Ben Kamber

It’s round two of the “Business Bout” and this time the prize is seriously bountiful.

What began last year as a project of several young Pittsburghers, the “Business Bout” business plan competition has blossomed into a $25,000 funding opportunity for the next great idea in our region. Any entrepreneur across all industries is eligible to compete as long as your business currently brings in less than $1 million in revenue. All that’s needed is a two-page submission outlining your plan and the people moving it forward. Oct. 31 is the deadline for submissions, which can be sent to thebusinessbout@gmail.com.

But the deal gets even better. Thanks to a $750,000 grant from an anonymous donor, the “Business Bout” is launching a 5,000-square-foot incubator in East Liberty. Called the “Hustle Den,” the space will offer the top 40 “Business Bout” entrepreneurs a place to call their own. This is an incredible opportunity for any up-and-comers who hunger to get their idea off the ground and perhaps make it big. Once you send in your “Business Bout” submission, you’re in the running to snag some space at the “Hustle Den.”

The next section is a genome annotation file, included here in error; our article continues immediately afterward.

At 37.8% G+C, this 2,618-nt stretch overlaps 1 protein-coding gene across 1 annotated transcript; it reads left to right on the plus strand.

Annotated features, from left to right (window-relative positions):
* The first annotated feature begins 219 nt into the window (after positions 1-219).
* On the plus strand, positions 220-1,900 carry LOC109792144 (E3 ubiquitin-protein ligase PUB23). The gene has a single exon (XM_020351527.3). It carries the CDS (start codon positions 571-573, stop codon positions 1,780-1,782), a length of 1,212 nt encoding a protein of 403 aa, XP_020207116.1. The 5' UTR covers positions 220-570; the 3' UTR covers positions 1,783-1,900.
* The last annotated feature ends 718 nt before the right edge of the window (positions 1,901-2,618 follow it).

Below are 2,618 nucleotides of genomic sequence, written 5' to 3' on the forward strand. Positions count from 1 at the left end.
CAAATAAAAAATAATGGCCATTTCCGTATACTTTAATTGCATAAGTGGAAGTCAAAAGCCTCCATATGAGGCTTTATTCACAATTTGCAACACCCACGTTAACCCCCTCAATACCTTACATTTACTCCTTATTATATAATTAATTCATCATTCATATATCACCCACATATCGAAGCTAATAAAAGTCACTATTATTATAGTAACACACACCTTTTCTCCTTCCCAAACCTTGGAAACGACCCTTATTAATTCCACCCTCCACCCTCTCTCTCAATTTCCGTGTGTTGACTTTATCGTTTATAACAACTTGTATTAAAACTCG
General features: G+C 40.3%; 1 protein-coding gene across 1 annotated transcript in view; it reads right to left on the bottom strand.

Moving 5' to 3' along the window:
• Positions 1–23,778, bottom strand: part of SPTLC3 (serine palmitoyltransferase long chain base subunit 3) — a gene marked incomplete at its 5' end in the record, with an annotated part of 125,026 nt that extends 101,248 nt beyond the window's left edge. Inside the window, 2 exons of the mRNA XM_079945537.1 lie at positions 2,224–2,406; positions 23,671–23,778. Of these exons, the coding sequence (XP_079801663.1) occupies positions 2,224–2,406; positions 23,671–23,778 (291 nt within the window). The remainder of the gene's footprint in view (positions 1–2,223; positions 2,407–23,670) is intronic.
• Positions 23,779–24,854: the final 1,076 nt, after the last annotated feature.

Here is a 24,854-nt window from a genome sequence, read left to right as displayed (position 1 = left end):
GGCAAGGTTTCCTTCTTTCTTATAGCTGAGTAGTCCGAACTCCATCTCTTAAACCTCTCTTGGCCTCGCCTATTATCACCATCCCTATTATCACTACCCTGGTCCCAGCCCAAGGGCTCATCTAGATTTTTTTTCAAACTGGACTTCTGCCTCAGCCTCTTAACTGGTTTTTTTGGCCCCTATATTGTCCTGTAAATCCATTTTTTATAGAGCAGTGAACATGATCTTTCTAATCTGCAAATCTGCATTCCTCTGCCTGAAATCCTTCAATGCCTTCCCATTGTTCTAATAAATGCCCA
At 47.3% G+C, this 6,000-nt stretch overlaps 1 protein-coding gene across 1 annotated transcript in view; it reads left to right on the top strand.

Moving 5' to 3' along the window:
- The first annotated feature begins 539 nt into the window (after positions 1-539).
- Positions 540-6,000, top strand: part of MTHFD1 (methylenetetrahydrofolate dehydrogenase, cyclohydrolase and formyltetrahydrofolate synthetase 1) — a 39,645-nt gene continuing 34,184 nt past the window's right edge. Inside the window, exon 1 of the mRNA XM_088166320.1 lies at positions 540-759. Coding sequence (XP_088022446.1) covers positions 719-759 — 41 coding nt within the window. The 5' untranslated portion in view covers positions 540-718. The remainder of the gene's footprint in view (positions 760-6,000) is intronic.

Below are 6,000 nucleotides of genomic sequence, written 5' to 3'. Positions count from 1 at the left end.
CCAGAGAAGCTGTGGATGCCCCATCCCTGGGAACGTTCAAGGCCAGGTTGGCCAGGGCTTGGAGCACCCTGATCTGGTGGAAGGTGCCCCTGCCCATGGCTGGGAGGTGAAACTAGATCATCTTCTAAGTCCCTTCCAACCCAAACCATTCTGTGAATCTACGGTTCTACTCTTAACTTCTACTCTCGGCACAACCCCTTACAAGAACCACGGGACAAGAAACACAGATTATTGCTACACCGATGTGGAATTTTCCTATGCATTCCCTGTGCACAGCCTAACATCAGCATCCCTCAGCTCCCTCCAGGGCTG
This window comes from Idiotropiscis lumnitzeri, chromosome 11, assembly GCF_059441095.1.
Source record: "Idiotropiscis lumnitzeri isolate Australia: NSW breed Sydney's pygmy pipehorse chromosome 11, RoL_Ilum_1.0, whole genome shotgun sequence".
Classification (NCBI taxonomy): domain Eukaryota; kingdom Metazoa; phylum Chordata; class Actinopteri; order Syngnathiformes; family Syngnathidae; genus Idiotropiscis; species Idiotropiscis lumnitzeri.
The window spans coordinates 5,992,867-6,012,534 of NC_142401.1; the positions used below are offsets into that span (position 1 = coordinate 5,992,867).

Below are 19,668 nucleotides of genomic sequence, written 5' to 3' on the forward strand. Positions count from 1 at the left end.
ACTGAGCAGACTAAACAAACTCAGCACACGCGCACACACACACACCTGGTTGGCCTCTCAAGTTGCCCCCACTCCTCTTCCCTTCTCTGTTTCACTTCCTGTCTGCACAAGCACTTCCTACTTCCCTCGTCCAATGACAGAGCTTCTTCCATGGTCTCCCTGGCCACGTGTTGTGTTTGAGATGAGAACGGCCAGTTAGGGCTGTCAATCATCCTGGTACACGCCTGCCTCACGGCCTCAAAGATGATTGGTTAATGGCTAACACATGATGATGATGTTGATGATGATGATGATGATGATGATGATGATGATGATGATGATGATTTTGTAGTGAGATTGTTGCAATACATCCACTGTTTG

College Prowler’s Luke Skurman, one of the founders of the “Business Bout” and the “Hustle Den,” appeared on WPXI’s Our Region’s Business. Check out his interview below and head over to ThrillMill.com for more information on how to enter the competition.

Cassie Buseck
Buy Pittsburgh First Founder Chantel Goldstrohm.
(Photo Courtesy Pittsburgh Business Times)

There’s power in a purchase. Chantel Goldstrohm urges you to use it wisely.

Goldstrohm is the founder of BuyPittsburgh First, an organization working to connect local industrial suppliers and service providers with other businesses in the region. The goal, she recently explained on WPXI-TV’s Our Region’s Business, (see video here or below) is to keep B2B dollars in the Pittsburgh region, helping individual companies to thrive and spurring overall economic development.

Buy Pittsburgh First is hosting an expo on Thursday, Oct. 11 from 10 a.m. to 4 p.m. at the carpenters union’s training center in Robinson Township. The free event will offer participants opportunities to connect in a tradeshow setting. Sustainability Strategist, Scott Zintz will speak at 11:30 a.m.